So far, this book has focused on framing the issue and explaining the context for ESA. The explanation has covered the business value and the general outline of how ESA creates value. This chapter dives deeper into the structure of ESA and covers the mechanisms that will be implemented at every level of enterprise software to make enterprise software simpler to adapt and change and to improve reuse across the board.
The challenge of understanding ESA is that, like mathematics, ESA defines a simple set of operators and primitive constructs that you can apply in many ways to a huge number of problems. Simple examples based on simple assumptions get the idea of ESA across. But the operators and building blocks of ESA are so flexible and powerful that almost any general statement has an exception.
For example, do composite applications consume services or can they also be service providers? Well, most of the time, composite applications are service consumers. They use enterprise services from service providers to do their work, and that's that. But there is no barrier that stops a composite application from being a service provider as well and offering services constructed inside of it to other composite applications. It might not happen often; it may be hard to do, but it can be done.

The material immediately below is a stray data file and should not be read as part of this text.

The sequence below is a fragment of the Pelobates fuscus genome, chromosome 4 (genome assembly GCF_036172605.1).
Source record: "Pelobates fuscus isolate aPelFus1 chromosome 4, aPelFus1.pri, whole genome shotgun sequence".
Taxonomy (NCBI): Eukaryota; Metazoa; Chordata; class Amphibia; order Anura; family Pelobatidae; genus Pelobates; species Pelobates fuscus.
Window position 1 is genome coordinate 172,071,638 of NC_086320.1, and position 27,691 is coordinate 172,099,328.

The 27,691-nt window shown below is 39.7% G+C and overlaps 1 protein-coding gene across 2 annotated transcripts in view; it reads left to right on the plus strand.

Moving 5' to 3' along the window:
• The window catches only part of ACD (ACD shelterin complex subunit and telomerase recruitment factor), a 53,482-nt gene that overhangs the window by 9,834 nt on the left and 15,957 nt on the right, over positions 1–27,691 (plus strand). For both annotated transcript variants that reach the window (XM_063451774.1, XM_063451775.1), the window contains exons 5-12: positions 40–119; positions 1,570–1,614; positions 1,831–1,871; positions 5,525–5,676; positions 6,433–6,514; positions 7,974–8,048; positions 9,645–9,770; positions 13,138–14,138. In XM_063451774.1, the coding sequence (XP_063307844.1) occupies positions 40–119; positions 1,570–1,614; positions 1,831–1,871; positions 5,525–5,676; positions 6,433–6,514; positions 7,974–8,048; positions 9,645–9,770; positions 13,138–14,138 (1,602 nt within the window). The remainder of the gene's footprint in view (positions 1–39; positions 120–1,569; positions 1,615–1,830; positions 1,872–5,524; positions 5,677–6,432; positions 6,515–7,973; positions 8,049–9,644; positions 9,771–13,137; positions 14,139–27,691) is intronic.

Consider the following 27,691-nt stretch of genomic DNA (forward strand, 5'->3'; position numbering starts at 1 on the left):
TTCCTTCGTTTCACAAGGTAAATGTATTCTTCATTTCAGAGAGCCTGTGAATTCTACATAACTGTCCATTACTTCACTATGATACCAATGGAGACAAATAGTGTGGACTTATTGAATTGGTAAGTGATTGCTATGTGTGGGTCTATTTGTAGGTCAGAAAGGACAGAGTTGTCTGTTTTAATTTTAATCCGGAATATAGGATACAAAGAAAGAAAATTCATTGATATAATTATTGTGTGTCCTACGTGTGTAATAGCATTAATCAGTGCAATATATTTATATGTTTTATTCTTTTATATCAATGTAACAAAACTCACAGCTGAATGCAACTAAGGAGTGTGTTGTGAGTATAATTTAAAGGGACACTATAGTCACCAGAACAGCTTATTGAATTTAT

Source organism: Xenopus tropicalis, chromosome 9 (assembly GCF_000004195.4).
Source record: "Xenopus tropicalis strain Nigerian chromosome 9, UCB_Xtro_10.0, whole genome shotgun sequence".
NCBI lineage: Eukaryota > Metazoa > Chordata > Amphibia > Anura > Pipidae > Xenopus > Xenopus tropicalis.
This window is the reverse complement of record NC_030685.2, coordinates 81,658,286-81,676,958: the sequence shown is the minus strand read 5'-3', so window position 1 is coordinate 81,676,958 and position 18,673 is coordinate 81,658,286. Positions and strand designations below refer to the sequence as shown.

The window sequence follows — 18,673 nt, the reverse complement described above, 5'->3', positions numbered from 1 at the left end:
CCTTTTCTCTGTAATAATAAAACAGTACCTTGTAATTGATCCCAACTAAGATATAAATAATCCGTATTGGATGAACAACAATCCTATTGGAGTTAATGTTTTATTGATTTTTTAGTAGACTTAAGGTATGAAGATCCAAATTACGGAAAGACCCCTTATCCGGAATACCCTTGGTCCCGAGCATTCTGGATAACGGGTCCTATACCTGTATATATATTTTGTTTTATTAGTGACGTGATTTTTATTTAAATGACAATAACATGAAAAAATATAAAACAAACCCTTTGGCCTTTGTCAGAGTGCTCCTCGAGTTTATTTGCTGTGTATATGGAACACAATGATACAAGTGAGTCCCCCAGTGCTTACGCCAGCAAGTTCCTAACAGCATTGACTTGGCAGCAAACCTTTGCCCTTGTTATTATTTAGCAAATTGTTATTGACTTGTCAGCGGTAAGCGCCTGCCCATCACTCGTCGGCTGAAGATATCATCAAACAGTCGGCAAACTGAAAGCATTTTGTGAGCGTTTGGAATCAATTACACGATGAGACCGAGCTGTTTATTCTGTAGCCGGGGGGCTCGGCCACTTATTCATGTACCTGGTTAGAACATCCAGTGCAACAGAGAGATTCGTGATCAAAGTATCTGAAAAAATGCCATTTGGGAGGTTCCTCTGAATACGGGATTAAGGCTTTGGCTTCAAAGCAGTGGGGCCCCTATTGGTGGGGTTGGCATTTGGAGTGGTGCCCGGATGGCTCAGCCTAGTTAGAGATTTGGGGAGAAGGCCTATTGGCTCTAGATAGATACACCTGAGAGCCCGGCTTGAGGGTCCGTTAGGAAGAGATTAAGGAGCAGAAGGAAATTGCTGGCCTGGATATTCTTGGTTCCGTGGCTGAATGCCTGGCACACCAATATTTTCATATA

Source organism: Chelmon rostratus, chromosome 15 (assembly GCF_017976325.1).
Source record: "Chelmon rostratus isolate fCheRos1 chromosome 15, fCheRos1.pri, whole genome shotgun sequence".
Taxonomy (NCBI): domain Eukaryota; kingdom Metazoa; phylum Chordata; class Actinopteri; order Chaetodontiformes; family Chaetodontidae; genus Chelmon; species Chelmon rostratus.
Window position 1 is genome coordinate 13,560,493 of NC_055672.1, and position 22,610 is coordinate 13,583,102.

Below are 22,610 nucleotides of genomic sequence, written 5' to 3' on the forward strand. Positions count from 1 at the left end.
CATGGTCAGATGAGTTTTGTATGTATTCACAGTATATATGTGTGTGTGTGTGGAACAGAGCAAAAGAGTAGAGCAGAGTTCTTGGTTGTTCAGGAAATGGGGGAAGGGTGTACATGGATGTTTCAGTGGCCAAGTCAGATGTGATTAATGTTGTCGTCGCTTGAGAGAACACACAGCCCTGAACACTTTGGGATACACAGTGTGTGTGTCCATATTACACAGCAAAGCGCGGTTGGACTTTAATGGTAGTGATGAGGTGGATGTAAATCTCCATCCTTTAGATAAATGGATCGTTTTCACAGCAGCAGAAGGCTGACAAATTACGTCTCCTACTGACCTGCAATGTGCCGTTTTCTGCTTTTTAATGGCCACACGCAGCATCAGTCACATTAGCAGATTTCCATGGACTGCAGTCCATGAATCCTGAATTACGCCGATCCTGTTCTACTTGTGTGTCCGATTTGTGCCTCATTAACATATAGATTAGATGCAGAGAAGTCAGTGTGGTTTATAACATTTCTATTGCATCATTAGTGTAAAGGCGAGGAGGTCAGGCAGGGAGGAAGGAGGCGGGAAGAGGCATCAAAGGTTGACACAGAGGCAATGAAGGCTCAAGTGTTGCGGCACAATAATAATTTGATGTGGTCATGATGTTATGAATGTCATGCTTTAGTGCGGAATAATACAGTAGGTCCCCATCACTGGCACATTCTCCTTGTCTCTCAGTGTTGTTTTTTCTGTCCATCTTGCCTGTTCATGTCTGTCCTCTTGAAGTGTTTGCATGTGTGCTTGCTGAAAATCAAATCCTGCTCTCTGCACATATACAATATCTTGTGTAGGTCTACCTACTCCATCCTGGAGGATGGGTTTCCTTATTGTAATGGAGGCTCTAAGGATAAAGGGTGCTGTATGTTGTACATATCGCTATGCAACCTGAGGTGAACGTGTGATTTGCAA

The concept of business objects offers a similar challenge. Business objects are collections of related functionality and data that bring together and encapsulate something ...